Many individuals in California contribute to a 401(k) account in an attempt to plan for their future and have money set aside for retirement. However, it is essential to understand what happens to a person’s 401(k) if they pass away without naming a beneficiary.
401(k) and estate planning
If a person dies before naming a beneficiary for their 401(k) account, the account will likely be considered part of their estate. This means it will go through probate, a process governed by California law. Probate can incur significant expenses and cause delays in settling a person’s estate. To avoid this, it is best to include naming a beneficiary for your 401(k) as part of your estate planning. This involves identifying both primary and secondary beneficiaries. It is also important to periodically review this aspect of estate planning, mainly when significant life changes occur.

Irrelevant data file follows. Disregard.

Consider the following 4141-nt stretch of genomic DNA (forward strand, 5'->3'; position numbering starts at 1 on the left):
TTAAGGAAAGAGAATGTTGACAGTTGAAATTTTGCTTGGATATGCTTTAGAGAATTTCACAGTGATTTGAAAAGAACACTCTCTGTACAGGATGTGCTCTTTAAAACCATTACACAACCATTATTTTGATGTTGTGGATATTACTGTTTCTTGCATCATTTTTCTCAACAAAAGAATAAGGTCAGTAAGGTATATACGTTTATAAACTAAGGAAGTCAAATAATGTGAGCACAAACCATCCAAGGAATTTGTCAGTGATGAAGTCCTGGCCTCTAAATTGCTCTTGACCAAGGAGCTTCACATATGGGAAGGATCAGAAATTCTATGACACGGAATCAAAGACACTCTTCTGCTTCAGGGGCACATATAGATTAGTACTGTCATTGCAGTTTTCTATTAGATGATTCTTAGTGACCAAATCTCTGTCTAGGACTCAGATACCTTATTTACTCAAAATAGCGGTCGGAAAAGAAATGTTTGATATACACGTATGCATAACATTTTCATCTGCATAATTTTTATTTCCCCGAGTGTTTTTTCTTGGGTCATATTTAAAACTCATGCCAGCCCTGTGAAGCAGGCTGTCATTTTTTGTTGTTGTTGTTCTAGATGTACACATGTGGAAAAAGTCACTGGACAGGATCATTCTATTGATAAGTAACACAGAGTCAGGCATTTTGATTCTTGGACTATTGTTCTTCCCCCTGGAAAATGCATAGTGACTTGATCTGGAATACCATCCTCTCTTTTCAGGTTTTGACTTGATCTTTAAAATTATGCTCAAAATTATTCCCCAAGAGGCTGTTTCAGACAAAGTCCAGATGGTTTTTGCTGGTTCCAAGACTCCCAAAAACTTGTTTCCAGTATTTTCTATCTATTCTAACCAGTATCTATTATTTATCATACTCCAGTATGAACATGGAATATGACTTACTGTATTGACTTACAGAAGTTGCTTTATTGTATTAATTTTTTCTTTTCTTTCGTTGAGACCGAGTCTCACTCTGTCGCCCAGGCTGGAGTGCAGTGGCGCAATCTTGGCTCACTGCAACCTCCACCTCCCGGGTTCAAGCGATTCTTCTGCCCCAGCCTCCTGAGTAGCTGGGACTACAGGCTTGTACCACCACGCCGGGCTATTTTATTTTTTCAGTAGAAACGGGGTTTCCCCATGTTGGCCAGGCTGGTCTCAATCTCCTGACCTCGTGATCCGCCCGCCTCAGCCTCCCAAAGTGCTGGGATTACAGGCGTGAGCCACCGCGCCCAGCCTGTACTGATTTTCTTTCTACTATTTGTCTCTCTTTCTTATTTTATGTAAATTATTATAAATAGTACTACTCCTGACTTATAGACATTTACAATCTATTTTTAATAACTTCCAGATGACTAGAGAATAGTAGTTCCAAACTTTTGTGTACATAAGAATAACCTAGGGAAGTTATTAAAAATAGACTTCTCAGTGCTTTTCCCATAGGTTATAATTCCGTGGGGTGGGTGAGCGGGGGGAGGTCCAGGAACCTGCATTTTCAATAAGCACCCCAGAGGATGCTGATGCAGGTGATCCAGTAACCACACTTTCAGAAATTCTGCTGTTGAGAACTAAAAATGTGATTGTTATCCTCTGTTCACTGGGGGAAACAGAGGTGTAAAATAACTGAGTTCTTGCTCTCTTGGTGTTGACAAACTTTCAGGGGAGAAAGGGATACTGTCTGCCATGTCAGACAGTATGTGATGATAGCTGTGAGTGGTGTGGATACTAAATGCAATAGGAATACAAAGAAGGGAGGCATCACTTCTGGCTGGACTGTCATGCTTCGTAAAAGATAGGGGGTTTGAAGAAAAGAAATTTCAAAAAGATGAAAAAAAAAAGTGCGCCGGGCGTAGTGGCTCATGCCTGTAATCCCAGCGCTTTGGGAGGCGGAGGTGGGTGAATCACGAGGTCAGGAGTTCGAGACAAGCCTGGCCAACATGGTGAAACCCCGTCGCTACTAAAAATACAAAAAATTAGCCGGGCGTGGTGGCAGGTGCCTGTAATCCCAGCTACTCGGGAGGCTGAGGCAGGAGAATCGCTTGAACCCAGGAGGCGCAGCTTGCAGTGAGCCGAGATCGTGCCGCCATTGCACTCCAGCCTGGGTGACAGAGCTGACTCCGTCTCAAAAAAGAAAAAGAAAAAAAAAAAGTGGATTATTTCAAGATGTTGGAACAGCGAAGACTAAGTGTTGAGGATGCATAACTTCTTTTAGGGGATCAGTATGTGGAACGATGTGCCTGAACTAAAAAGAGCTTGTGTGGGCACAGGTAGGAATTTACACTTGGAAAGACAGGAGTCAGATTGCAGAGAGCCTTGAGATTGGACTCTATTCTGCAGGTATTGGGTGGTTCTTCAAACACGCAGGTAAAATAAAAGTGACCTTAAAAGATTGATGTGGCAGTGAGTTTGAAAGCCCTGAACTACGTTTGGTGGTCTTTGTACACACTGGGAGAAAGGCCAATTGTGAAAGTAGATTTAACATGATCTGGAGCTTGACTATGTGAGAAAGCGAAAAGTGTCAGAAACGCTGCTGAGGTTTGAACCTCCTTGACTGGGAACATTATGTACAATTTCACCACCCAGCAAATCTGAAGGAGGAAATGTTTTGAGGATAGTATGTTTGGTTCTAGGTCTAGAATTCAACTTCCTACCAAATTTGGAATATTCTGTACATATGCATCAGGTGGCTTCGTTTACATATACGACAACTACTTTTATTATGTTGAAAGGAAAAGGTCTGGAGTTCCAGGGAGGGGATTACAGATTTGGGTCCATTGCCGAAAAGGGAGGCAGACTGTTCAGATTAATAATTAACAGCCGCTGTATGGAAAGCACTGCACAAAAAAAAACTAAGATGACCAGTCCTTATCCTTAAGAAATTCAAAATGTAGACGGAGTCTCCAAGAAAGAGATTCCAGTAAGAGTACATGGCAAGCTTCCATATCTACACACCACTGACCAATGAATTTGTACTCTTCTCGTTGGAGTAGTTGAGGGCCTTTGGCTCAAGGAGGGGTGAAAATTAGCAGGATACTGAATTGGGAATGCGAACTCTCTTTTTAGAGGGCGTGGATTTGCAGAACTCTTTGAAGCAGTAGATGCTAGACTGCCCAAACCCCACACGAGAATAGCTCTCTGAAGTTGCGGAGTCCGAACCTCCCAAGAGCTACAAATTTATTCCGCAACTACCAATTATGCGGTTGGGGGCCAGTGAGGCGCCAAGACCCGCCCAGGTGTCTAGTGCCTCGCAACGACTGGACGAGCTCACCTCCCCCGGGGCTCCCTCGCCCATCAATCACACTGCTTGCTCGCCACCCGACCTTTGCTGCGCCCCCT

Choosing 401(k) beneficiaries
A 401(k) investment offers several tax advantages and is a retirement savings vehicle. When choosing beneficiaries, you can select almost anyone you want. The beneficiaries can control and benefit from your 401(k) assets after death. Many choose a spouse, child, educational institution or religious institution as beneficiaries. Some 401(k) plans require naming beneficiaries when the account is opened or providing periodic reminders to select beneficiaries.
Naming beneficiaries makes transferring assets to friends, family members or your preferred charitable cause easier. You can name multiple beneficiaries to divide your 401(k) account or its investments based on your financial wishes.
While it may be challenging to consider financial planning after your death, naming a beneficiary for your 401(k) plan minimizes the time and cost required to settle your estate. It provides your loved ones peace of mind and the necessary financial support.